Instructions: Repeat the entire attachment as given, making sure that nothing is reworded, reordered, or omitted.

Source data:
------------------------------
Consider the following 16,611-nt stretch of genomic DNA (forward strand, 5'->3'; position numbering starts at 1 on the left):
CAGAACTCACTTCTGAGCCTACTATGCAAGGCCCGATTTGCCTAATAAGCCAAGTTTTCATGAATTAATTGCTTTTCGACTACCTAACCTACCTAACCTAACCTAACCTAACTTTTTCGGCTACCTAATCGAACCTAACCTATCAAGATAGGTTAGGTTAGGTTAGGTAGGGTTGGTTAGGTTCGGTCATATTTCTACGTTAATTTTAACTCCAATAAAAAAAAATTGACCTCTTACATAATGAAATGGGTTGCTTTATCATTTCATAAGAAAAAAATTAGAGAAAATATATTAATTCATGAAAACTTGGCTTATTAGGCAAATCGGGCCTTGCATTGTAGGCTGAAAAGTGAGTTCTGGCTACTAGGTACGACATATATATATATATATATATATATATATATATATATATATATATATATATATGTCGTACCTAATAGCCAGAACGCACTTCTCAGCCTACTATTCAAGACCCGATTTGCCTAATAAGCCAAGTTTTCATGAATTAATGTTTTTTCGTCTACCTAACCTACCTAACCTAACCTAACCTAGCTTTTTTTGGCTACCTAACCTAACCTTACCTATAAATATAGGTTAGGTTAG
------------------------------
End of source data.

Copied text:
Consider the following 16,611-nt stretch of genomic DNA (forward strand, 5'->3'; position numbering starts at 1 on the left):
CAGAACTCACTTCTGAGCCTACTATGCAAGGCCCGATTTGCCTAATAAGCCAAGTTTTCATGAATTAATTGCTTTTCGACTACCTAACCTACCTAACCTAACCTAACCTAACTTTTTCGGCTACCTAATCGAACCTAACCTATCAAGATAGGTTAGGTTAGGTTAGGTAGGGTTGGTTAGGTTCGGTCATATTTCTACGTTAATTTTAACTCCAATAAAAAAAAATTGACCTCTTACATAATGAAATGGGTTGCTTTATCATTTCATAAGAAAAAAATTAGAGAAAATATATTAATTCATGAAAACTTGGCTTATTAGGCAAATCGGGCCTTGCATTGTAGGCTGAAAAGTGAGTTCTGGCTACTAGGTACGACATATATATATATATATATATATATATATATATATATATATATATATATATATGTCGTACCTAATAGCCAGAACGCACTTCTCAGCCTACTATTCAAGACCCGATTTGCCTAATAAGCCAAGTTTTCATGAATTAATGTTTTTTCGTCTACCTAACCTACCTAACCTAACCTAACCTAGCTTTTTTTGGCTACCTAACCTAACCTTACCTATAAATATAGGTTAGGTTAG